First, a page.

From time to time, I have been asked about the levee and the flood insurance issue. There have been some recent developments regarding the San Mateo levee system upgrades that are worth disseminating.
In 2008, the Federal Emergency Management Agency (FEMA) released a preliminary flood map that shows expanded areas in San Mateo County, including areas south of Highway 92 and all of Foster City that would be reclassified as special flood hazard zones.
Areas designated as special flood hazard zones are susceptible to a one percent chance of a flood occurring in any given year, referred to as a “100-year flood.” In the past, FEMA determined flood zones by jurisdictional boundaries and that has since changed to multi-jurisdictional zoning. Multi-jurisdictional zoning has merit for as we all know; flood waters have little respect for these boundaries, obeying only the laws of gravity.
Properties located within the special flood hazard zone are required to purchase flood insurance if they are financed by federally backed mortgages. And prior to any redevelopment or property improvement, property owners are required to make major and significant improvements including raising the elevation of the property to above the flood level.
Since the announcement by FEMA, Foster City and San Mateo officials have been working together toward making the levee improvements in a timely manner so that the combined San Mateo/Foster City areas are not classified with a special hazard flood zone designation.
Foster City levies underwent approximately $2 million in improvements in the early 1990s to obtain FEMA certification of adequate flood protection and the levies received recertification in 2007. San Mateo has already made improvements to their levee system and is about 2/3 complete. An engineering report, dated July 6, 2009, prepared for the City of San Mateo stated in part, that the combined levee system of San Mateo and Foster City was mutually beneficial to both cities. It also cites that monies spent (in 2009 dollars) by Foster City since 1993 on the Foster City levee system would essentially equal the total amount expected to be spent by San Mateo to make its levee improvements.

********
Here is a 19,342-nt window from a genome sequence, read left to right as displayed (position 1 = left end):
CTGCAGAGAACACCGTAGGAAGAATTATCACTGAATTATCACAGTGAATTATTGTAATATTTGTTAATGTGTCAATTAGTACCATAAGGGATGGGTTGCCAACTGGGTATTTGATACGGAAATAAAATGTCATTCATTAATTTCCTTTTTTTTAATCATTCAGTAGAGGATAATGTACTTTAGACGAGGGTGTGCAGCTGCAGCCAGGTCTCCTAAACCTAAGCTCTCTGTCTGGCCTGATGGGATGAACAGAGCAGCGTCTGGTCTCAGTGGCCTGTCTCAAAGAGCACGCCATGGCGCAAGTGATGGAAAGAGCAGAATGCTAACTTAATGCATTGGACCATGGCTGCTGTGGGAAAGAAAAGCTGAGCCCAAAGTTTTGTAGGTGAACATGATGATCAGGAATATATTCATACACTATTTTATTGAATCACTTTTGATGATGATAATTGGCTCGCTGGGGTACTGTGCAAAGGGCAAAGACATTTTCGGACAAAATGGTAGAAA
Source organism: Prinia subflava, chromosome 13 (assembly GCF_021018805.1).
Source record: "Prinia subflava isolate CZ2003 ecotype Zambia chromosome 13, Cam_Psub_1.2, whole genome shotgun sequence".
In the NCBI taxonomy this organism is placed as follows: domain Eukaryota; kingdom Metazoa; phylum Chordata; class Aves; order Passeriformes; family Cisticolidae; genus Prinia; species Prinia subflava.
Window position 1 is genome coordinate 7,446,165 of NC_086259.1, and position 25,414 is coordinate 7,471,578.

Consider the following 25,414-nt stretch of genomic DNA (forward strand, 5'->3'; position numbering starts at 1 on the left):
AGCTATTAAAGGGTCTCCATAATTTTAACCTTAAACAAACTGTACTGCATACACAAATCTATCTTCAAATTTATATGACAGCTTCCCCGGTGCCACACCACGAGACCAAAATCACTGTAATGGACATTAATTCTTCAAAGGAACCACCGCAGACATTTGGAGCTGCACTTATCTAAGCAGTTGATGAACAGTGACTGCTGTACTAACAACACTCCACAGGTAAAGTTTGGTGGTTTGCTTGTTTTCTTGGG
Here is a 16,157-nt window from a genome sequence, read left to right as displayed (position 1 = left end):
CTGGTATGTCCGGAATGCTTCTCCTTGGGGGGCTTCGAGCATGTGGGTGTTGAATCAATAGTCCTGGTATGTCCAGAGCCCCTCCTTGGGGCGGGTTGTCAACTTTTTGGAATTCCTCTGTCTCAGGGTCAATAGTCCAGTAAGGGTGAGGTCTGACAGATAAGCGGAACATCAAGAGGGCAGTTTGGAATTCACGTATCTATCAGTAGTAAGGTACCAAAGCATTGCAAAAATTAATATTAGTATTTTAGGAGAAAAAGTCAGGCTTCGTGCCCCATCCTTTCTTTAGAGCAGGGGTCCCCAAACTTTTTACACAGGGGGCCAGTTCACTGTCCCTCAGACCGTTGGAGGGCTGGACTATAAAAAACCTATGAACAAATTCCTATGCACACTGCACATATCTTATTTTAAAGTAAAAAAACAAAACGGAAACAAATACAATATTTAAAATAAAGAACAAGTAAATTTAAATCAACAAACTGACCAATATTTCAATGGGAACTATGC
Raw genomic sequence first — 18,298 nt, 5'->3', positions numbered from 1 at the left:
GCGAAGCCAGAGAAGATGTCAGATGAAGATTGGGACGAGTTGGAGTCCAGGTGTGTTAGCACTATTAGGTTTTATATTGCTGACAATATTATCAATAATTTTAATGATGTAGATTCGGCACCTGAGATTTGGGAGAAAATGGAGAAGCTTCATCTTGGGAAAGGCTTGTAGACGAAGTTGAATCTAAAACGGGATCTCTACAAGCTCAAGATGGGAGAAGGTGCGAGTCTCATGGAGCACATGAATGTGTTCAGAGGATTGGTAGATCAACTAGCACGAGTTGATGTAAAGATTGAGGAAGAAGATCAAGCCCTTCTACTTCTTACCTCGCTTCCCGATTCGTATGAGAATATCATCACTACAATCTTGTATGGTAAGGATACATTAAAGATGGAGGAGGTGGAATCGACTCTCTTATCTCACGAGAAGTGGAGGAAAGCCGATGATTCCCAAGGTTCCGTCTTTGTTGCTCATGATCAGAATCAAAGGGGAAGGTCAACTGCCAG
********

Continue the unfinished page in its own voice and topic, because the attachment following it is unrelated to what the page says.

One of the major steps in the process was to obtain funding for the remaining San Mateo levee project improvements by creating a special assessment district for the areas in San Mateo covered by the map. It was announced at the San Mateo City Council meeting on July 13, 2009 that over 75% of the voters in the special assessment district voted in favor of creating such a district. The special assessment district is comprised of parcels in San Mateo only and has no fiscal affect on the parcels or residents of Foster City.
The final flood zone map is expected to be issued in the spring of 2010 with the final map becoming effective six months after issuance.
San Mateo is currently working to obtain the required permits from regulatory agencies. Suffice to say, improvements are progressing in a positive direction which is good news for Foster City residents. However, with the current State budget proposals regarding furloughs, we should remain cautiously optimistic about the speed with which the permits may be issued.
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